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The Recycling Payoff In Energy-Tax Plan

IT looks now as if Bill Clinton's proposed tax on the energy content of fuels - the so-called Btu tax - will be lost in the legislative meat-grinder. In its place is likely to be a scaled-back levy more pleasing to affected industries and lawmakers from energy-producing states.

It's too bad, because the original proposal had considerable economic and environmental merit. It stimulated progress in the direction that some businesses, institutions, entrepreneurs, and communities already are headed.

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This is clear in two recent studies by the Institute for Local Self-Reliance, a nonprofit research and educational organization with offices in Minneapolis, Philadelphia, and Washington. One study is titled "Beating the BTU Tax: The 6 Percent Solution," and the other is called "Saving BTUs Through Recycling: How Manufacturers Can Offset the Proposed Energy Tax."

Under the original Clinton proposal, oil would be taxed at just under 6-cents-per-million British thermal units (Btus), a measure of energy. Other traditional fuels would be taxed at about half that rate, and renewable sources (except for hydropower) would be tax-exempt. The average tax rate would be 6 percent, hence the first report's title.

Using government, industry, and academic figures, Institute for Local Self-Reliance analysts (one-third of whom are engineers) concluded that almost all farmers, manufacturers, homeowners, and building managers could reduce energy consumption by 6 percent "with investments that quickly pay for themselves."

We're not talking here about far-out or even highly sophisticated measures, but rather low-tech devices and relatively simple practices that already have successful track records.

In agriculture, for example, thousands of farmers have adopted low-tillage or no-till practices under government programs to prevent soil erosion. This also saves several gallons of diesel fuel per acre, particularly for energy-intensive crops like corn.

An Indiana program begun in 1989 shows farmers using no-till methods increasing their net per-acre income by $6.35 (more than $4,000 for a 700-acre farm), and the economic payback is immediate.

In key primary manufacturing sectors (aluminum, steel, glass, and paper), achievable increases in recycling using current technologies would offset a Btu tax.

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In glass, for example, the industry average is 30 percent recycled content. The Owens-Brockway glass plant in Portland, Ore., however, uses an average scrap content of 54 percent, which saves energy because cullet (crushed scrap glass) melts at a lower temperature than raw ingredients.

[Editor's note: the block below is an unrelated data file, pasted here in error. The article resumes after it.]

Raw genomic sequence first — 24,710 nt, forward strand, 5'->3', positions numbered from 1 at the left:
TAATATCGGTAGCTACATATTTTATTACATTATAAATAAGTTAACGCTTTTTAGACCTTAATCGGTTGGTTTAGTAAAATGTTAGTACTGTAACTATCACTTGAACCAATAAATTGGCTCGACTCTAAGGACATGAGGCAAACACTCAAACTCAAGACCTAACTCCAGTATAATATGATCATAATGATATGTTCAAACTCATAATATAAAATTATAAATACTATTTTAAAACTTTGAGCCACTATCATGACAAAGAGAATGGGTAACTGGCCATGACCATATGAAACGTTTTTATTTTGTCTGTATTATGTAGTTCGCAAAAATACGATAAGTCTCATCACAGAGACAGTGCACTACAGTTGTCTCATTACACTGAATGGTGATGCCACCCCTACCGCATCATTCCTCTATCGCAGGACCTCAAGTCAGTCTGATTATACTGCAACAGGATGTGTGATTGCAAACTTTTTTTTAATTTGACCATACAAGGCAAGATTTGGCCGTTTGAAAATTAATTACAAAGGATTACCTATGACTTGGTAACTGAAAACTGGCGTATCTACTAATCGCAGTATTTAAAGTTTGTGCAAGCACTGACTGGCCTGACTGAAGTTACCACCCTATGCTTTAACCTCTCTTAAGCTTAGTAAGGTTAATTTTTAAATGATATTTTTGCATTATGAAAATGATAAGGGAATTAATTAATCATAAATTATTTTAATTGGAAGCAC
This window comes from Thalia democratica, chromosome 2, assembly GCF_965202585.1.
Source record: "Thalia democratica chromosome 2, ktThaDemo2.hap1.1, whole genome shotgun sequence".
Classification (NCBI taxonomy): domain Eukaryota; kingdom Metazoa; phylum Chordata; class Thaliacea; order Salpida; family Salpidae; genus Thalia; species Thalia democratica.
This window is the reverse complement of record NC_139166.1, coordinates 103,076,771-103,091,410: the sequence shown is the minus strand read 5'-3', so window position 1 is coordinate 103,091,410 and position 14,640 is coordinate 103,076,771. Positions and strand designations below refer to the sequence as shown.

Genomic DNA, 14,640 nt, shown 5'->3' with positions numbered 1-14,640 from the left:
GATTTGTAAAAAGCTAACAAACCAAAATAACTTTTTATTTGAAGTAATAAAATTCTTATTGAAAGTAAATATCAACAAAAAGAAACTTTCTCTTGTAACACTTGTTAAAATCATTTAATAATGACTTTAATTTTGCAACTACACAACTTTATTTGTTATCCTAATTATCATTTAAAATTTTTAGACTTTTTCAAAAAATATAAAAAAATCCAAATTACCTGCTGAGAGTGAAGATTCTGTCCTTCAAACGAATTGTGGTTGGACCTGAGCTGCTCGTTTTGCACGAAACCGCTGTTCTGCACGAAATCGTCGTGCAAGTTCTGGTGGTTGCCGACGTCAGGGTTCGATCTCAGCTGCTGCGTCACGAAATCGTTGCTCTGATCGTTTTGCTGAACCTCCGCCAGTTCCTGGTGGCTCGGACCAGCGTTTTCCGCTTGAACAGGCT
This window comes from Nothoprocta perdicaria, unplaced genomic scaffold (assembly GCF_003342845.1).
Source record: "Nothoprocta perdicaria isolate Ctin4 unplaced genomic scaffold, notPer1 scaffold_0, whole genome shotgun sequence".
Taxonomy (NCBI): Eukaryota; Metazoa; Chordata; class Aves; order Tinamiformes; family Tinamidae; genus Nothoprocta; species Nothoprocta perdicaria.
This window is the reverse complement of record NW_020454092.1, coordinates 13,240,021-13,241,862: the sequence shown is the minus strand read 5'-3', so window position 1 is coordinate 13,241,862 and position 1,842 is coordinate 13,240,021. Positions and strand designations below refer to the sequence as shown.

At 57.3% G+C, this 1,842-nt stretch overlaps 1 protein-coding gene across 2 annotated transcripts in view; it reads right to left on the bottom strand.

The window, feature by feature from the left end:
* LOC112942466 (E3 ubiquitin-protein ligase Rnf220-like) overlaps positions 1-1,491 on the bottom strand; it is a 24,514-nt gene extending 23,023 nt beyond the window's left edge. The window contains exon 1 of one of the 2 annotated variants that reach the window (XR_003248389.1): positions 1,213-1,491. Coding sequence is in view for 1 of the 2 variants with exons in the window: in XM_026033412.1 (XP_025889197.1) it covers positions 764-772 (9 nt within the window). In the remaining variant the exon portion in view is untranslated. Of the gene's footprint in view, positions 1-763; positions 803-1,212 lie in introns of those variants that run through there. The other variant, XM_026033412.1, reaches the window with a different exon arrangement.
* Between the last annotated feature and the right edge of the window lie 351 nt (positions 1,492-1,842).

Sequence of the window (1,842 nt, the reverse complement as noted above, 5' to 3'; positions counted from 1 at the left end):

If the glass industry were to achieve those figures - and there's no reason to think it couldn't do even better - considerable energy costs could be avoided. In steel, increasing recycling by 10 percent would offset the Btu tax of $4.50 a ton. Raising the average level of aluminum recycling from one-third to 45 percent would do the same thing. (A Golden Aluminum Company state-of-the-art plant in San Antonio already uses 70 percent scrap.)

Recycling benefits go beyond energy savings. In paper-making, for example, using recycled fiber not only requires 60 percent less energy but also consumes half the water. And it reduces air pollution by 74 percent and water pollution by 35 percent.

Energy efficiency in residential and commercial buildings also could more than offset a Btu tax. The Environmental Protection Agency's "Green Lights" program of conversion to more efficient lights in office buildings has been shown to reduce lighting energy consumption 47 to 83 percent with a payback of three years or less. High-efficiency rehabbing of multifamily dwellings in Illinois involved an investment increase of 5 percent but reduced energy costs 31 to 75 percent.

The main argument against a Btu tax has been economic. But once the cost of investing in offsetting technologies and practices had been paid back in a few years, there would be that much more money to invest in new jobs.

As the Institute for Local Self-Reliance accurately concludes: "The BTU tax is not a threat to the economy. It is a challenge to our ingenuity."

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